April 2012 Bar Bulletin
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April 2012 Bar Bulletin

Volunteer of the Month

Tom Armstrong

By Cynthia B. Jones


This month, we tip our hat to volunteer attorney Tom Armstrong, who has that rare combination of a light side that balances a serious one deeply committed to access to justice.

Armstrong volunteers at the KCBA's Housing Justice Project located in the Regional Justice Center in Kent, where he assists the clinic's low-income clients facing eviction.

"Tom has been a stalwart volunteer here at HJP/Kent for many years," said Harry Higgins, HJP program coordinator. "He handles his clients with professionalism and grace, and can always be counted on to get the best result possible. He has been reliable and flexible when it comes to filling his scheduled shifts, and is always enthusiastic when he is at clinic."

We engaged Armstrong in a little Q&A to find out more and discovered that he is a delightful conversationalist who enjoys reading obscure Supreme Court opinions and lives by Mark Twain quotes.

Q. What do the Pro Bono Legal Clinics mean to you?

A. The clinics offer those with little or no means the opportunity to get quality legal help. The corollary to this is that those who have the means, and can pay for legal representation, cannot just steamroll the less fortunate in the erroneous assumption that the less fortunate will have no legal advice or representation.

Q. What do you do for fun?

A. I read legal treatises and obscure U.S. Supreme Court opinions. Actually, since I have been retired for more than a year, I do anything I want. But, see also the next question.

Q. What is your favorite quote?

A. "Never put off until tomorrow what may be done the day after tomorrow just as well." Mark Twain, December 1881. It's just as appropriate today as it was 131 years ago; especially if you're retired, as I am.

Q. What type of pet do you have?

A. I have four little dogs and one small bird. Plus, a girlfriend. The days I volunteer at Housing Justice Project tend to be less chaotic than when I have to ride herd on all the pets.

Q. Why volunteer at the Housing Justice Project?

A. It offers immediate help to those who are facing eviction. In many cases, all we can do is delay the inevitable. However, if the HJP wasn't there, those people would get no help at all. There is always the anticipation that a case will come where we can make a real difference and know that if we hadn't been there to help, it might have gone the other way.

Q. What do you find helpful about volunteering at HJP?

A. There is a lot of interaction between the staff attorneys, the volunteers and the legal assistants. Anytime I have a legal or strategic question, there is someone there who can provide meaningful input. If one had to go it alone, it would be much more difficult. Impossible, actually.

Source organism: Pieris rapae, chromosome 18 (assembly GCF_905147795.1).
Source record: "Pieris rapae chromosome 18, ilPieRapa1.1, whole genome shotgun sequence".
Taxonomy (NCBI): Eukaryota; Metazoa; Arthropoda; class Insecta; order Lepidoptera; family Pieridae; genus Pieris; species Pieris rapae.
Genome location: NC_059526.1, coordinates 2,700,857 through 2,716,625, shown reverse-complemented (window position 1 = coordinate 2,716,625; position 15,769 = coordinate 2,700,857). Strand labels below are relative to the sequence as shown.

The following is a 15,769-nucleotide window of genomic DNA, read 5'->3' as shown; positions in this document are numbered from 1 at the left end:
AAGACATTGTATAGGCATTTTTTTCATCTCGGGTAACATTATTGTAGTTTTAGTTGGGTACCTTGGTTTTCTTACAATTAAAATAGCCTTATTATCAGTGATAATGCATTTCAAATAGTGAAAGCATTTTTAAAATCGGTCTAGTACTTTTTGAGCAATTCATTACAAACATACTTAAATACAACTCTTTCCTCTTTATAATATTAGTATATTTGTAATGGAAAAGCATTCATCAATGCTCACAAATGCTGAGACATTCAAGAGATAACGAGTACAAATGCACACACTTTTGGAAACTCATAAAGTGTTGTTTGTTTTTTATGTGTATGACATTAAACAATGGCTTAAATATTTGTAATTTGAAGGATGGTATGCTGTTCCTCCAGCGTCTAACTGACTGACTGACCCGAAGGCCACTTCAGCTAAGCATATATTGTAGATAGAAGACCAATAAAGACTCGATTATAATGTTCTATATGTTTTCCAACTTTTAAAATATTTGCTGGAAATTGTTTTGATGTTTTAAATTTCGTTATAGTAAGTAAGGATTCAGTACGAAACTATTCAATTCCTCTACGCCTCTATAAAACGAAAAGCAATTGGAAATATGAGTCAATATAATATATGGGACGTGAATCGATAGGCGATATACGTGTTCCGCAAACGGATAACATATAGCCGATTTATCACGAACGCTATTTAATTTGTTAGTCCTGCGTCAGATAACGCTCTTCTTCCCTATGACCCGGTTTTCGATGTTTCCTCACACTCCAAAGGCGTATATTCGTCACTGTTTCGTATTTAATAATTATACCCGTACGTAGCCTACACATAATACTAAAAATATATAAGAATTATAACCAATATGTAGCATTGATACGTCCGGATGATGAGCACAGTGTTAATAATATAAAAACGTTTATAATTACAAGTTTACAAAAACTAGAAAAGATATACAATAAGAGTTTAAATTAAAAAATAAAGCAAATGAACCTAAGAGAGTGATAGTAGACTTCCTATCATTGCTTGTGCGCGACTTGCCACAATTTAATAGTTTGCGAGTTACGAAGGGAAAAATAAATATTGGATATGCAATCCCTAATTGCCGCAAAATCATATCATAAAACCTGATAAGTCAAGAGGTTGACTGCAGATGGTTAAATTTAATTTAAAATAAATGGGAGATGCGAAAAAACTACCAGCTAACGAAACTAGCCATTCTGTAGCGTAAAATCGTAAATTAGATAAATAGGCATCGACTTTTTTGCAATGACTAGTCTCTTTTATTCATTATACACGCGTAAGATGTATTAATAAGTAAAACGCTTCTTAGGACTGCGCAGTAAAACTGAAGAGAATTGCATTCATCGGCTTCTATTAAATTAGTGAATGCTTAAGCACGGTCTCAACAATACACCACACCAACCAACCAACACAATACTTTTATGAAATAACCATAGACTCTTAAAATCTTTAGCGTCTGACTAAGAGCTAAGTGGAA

Q. What is your favorite food?

A. Popcorn or potatoes in (almost) any form. Or any other food not generally recognized as healthy or wholesome.

Q. Favorite law-related movie?

A. "My Cousin Vinny." A really great movie, and worth watching more than once. At least one of my professors in law school used scenes from this movie to illustrate courtroom procedure. Highly entertaining and informative, too.

Q. Must-have office supply?

A. White-out, in the handy, paragraph-sized spray cans. I'm sure the younger attorneys or anyone under 55 will have no idea what I am referring to. Actually, I've recently become quite fond of power staplers. And industrial strength paper shredders. Maybe white-out never came in spray cans, but there were times I needed it.

Q. What inspires you to volunteer?

A. The fact that I can help those who would not have any help at all in a very complex and confusing area of the law (residential landlord-tenant).

Q. What was your favorite class in law school?

A. Civil Procedure. No, really. Well, okay - Admin Law.

Q. What do you think the biggest challenge is in helping the clients who come to HJP?

A. The biggest challenge is being able to provide quality legal advice or representation in less than an hour or so. It is a stressful environment and I am constantly worried that I will not have considered all the legal avenues available to a client before the time is up.

Q. Do you have any words of advice for fellow volunteers, especially those among us who are relatively new?

A. Don't give up. The light at the end of the tunnel is not necessarily an oncoming train.

Cynthia Jones is an attorney with Jones Legal Group, LLC in Seattle where her practice focus is appellate advocacy.


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